Monday, 29 September 2014

Audio Book Review: More Fool Me by Stephen Fry

More Fool MeStephen Fry invites readers to take a glimpse at his life story in the unputdownable More Fool Me.
It is a heady tale of the late Eighties and early Nineties, in which Stephen - ever more driven to create, perform and entertain - burned bright and partied hard with a host of famous and infamous friends, regardless of the consequences.
This electric and extraordinary book reveals a new side to Mr Fry.
Stephen Fry is an award-winning comedian, actor, presenter and director. He rose to fame alongside Hugh Laurie in A Bit of Fry and Laurie (which he co-wrote with Laurie) and Jeeves and Wooster, and was unforgettable as Captain Melchett in Blackadder. He also presented Stephen Fry: The Secret Life of the Manic Depressive, his groundbreaking documentary on bipolar disorder, to huge critical acclaim. His legions of fans tune in to watch him host the popular quiz show QI each week.

 Shona's review 4 of 5 stars

This is the very first time I have tried an audio book. I normally struggle to hear and understand properly when someone is reading to me so I've always been hesitant to try, but then I spotted that this was read by Stephen Fry himself and decided to give it a try. I have no idea if all audio biographies are read by the authors, but I think this was a stroke of genius because it feels more like Stephen is retelling some of the highlights of his life directly to me in conversation rather than me just reading a list of facts off a page,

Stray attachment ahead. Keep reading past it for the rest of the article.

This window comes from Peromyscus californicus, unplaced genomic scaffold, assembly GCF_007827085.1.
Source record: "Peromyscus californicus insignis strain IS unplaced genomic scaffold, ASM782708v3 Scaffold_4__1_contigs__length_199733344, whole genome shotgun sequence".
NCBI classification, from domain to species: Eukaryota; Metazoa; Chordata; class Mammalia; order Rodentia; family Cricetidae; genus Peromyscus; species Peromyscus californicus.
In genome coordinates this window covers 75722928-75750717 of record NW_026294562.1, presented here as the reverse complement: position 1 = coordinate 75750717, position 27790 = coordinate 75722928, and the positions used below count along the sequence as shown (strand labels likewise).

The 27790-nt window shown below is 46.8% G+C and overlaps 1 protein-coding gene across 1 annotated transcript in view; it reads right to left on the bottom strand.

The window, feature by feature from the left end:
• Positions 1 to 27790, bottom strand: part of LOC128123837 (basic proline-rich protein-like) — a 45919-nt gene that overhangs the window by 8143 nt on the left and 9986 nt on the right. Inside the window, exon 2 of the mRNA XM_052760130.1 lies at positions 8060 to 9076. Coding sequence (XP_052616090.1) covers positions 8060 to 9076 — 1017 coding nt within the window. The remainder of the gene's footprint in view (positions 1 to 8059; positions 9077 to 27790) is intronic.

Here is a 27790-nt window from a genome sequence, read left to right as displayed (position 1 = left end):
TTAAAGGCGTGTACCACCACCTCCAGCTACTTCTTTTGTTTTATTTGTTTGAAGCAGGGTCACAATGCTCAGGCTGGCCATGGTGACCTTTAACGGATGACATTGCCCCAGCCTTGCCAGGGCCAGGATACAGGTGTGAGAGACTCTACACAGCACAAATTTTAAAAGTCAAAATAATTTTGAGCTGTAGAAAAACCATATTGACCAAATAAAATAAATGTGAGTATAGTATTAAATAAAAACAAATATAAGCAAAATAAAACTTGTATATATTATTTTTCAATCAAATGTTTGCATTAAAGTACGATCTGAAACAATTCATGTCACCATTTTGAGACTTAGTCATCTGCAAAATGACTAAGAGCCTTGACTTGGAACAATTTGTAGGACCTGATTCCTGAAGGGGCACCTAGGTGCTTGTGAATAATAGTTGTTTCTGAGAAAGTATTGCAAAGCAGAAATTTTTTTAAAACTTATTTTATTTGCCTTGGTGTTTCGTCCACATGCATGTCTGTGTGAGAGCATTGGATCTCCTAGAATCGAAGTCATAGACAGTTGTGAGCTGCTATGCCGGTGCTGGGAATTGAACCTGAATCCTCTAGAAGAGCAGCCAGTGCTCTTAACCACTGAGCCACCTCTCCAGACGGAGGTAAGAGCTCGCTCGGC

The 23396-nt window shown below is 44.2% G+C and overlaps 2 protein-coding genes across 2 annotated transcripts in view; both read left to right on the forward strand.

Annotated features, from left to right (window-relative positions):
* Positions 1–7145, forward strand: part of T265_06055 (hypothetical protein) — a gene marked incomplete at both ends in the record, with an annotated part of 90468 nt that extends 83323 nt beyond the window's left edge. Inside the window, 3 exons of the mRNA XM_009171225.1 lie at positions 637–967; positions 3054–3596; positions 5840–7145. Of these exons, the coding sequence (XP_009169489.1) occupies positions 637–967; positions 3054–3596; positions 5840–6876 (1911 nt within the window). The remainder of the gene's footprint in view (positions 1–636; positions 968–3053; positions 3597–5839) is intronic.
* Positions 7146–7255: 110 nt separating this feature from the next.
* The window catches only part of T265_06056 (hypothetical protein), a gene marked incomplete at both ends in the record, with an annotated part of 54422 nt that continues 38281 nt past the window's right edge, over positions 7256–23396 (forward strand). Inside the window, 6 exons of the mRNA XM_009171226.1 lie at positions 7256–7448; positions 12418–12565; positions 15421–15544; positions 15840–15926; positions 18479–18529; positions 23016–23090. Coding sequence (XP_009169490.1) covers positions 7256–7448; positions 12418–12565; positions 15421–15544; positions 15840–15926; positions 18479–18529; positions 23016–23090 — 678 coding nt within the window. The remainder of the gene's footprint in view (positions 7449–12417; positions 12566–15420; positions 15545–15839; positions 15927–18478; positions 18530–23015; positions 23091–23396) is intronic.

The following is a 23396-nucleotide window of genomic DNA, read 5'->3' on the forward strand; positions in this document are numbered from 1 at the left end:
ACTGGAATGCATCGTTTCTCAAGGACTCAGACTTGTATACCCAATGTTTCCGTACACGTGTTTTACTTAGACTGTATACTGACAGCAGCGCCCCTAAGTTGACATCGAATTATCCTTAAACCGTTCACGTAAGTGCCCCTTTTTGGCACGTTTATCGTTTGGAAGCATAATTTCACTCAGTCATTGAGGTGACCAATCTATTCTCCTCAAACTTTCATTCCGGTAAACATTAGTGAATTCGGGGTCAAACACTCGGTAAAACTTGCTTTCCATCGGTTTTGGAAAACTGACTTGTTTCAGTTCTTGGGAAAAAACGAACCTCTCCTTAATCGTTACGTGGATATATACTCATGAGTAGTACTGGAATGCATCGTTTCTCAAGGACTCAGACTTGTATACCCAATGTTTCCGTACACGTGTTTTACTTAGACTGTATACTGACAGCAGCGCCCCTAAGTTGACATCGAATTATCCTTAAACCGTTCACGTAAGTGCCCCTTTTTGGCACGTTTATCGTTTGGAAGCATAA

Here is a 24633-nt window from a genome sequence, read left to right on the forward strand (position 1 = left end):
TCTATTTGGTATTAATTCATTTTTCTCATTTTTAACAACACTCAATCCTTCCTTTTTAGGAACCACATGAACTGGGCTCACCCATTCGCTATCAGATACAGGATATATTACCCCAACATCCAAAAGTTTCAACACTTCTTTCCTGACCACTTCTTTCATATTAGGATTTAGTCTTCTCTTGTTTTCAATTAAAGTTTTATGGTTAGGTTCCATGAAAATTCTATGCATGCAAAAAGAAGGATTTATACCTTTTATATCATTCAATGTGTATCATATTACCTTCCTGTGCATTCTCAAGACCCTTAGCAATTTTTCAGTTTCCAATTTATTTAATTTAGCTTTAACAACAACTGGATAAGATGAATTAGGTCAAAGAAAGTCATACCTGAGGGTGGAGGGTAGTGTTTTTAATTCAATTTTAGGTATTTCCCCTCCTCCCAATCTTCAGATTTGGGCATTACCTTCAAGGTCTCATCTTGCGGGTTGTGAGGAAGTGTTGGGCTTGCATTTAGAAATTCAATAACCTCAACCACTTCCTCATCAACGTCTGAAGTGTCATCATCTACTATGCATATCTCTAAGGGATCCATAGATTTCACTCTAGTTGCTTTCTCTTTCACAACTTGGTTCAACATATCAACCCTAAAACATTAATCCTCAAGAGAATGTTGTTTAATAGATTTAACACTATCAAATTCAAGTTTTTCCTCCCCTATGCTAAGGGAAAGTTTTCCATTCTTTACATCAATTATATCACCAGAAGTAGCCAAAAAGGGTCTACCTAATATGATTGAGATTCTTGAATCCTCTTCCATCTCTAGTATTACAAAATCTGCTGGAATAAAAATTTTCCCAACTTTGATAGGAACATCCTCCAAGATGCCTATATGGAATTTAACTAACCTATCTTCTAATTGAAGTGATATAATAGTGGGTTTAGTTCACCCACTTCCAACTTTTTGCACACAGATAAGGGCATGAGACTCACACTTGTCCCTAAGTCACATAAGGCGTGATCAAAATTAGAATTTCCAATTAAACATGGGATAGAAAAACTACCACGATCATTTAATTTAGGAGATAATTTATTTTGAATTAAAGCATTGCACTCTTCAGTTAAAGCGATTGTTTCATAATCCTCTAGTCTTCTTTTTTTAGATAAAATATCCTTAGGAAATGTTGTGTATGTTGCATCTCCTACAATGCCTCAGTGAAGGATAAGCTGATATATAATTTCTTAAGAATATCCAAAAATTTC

One of the things that struck me whilst listening was how frank and honest Stephen is about every facet of his life. From his childhood and emergence into young adulthood and run in with the law... to his brutal honestly about not just his cocaine use but also about his manic depression and Bi-Polar Disorder.

Stephen has given us a great glimpse into his life, the ups and the downs. Those funny anecdotes mixed in with the touching and poignant insight into the lives of living with HIV and Aids in the early years of the diseases. His story is written so well, and I have to be honest, the diary entries near the end of the book have left me truly wanting more.

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